Summary: It may look like your standard Netbook, but the Asus N10J is unique because underneath it features discrete, switchable graphics. You'll pay a bit more for the privilege, but the end result works for gaming on the go, as long as you don't mind dialing down your game settings.
Pros: In a Netbook first, it includes a dedicated graphics chip, which can be switched off to extend battery life; decent keyboard; excellent battery life, especially with GeForce graphics turned off; HDMI port and ExpressCard slot are useful bonuses.
Cons: Low screen resolution won't appeal to all gamers; underpowered Intel Atom CPU is far from ideal for graphics-heavy applications; high price.
Summary: The $799 ASUS N10J-A2 is a premium netbook that stands out from the competition for its very good graphics performance, large 320GB hard drive, and speedy Express Gate OS. For business users, we recommend the HP Mini 2140 ($529) over this netbook because of its much longer battery life and superior keyboard. Also, the $399 Eee PC 1000HE, which lasts over 7 hours on a charge, offers better bang for your buck.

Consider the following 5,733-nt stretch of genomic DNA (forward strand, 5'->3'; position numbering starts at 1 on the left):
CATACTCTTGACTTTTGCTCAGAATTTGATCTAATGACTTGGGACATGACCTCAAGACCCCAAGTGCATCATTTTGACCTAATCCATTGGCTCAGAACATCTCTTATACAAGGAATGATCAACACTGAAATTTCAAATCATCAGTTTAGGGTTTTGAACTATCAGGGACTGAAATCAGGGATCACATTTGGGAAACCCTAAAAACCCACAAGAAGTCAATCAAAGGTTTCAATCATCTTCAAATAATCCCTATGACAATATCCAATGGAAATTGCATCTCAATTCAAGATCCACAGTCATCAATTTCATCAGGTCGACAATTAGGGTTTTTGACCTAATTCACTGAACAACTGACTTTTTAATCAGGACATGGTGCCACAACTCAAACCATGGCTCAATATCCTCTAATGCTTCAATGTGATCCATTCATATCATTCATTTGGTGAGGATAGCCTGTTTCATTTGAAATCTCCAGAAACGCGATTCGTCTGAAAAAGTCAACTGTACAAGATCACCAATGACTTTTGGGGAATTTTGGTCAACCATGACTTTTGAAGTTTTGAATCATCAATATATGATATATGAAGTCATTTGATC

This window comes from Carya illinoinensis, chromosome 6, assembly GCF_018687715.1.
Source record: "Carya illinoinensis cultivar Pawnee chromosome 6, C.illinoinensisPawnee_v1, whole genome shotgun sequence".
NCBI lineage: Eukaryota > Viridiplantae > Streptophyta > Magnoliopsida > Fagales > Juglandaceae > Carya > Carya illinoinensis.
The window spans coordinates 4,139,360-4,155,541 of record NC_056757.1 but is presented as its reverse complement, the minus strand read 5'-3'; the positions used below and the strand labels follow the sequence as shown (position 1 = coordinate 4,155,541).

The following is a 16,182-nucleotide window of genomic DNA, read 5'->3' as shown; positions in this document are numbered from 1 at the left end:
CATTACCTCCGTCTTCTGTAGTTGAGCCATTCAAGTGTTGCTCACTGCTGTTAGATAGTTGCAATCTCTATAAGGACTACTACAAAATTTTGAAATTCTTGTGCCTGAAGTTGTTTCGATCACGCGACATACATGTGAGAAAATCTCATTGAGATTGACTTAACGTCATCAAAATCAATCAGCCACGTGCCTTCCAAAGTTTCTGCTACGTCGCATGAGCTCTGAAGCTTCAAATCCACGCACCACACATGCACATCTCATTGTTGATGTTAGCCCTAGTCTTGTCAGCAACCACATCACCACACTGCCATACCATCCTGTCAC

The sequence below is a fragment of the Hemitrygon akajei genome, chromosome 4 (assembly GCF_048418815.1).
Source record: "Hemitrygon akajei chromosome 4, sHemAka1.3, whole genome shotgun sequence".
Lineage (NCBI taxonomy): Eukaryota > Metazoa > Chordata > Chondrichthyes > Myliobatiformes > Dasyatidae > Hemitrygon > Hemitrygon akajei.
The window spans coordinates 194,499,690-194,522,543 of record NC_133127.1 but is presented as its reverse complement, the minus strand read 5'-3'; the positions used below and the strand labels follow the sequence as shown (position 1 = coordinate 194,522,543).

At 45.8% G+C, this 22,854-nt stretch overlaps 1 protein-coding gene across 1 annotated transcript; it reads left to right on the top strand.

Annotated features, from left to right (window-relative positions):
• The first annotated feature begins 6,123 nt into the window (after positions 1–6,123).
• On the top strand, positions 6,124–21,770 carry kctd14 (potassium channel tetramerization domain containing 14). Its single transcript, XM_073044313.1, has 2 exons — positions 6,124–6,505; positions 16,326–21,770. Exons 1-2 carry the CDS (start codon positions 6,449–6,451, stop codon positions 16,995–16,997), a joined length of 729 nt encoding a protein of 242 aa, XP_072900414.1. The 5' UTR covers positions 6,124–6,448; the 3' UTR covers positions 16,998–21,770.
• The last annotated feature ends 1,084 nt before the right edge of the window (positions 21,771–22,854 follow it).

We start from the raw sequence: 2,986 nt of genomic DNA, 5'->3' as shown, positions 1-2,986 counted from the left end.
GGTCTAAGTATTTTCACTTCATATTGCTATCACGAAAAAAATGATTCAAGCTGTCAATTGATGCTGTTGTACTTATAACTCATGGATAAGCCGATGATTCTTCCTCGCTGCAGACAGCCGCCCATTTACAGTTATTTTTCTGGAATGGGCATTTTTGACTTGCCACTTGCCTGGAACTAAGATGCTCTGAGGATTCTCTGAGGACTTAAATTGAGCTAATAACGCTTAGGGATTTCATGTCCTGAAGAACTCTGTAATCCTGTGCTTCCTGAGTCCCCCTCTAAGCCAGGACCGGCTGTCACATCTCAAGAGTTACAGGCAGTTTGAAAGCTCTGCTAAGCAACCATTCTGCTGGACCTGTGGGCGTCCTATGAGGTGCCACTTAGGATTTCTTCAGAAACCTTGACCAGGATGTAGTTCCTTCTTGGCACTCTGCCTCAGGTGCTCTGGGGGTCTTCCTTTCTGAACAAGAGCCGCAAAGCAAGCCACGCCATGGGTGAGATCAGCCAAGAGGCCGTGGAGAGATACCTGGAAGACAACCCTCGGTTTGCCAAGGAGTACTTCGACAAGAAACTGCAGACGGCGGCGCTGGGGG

Summary: At first glance, the Asus N10J seems like a make-over of the Asus Eee PC 1000H 80G XP, albeit with some superior components and design. It strays very close to ultraportable notebook territory, bearing a price that's inexpensive for an ultraportable; but steep for a mini-notebook.
Summary: ASUS pioneered the mini-notebook category with its Eee PC, and the N10Jc may just do the same for a new class of netbooks aimed at business users who demand more performance and security features--and who don't have the budget for traditional ultraportables that start at $1,100. Those looking for a slimmer and sexier netbook will opt for the $699 Eee PC S101 or even the $549 HP Mini 1000, and the $499 Samsung NC10 offers much longer battery life.
Summary: The question Asus' N10J raises is very similar to that posed by Sony's Vaio P : can netbooks be serious business tools, or are they really just cheap toys? Unlike the Vaio P, though, Asus has chosen to increase gravitas by making the N10J bigger than an average netbook. It's almost double the thickness of Asus' own Seashell 1008 or Toshiba's NB200 , and solid enough take a few angry boardroom bashings when the latest share prices tick on screen.
Excerpt: Asus's N10 has two graphics cards: an Nvidia GeForce 9300M GS and an Intel GMA 950. A switch lets you choose between the two, although you have to reboot for the change to take effect. The Nvidia graphics are supposed to be better for games, but we managed a score of only 5.5fps in Call of Duty 4 with anti-aliasing disabled.
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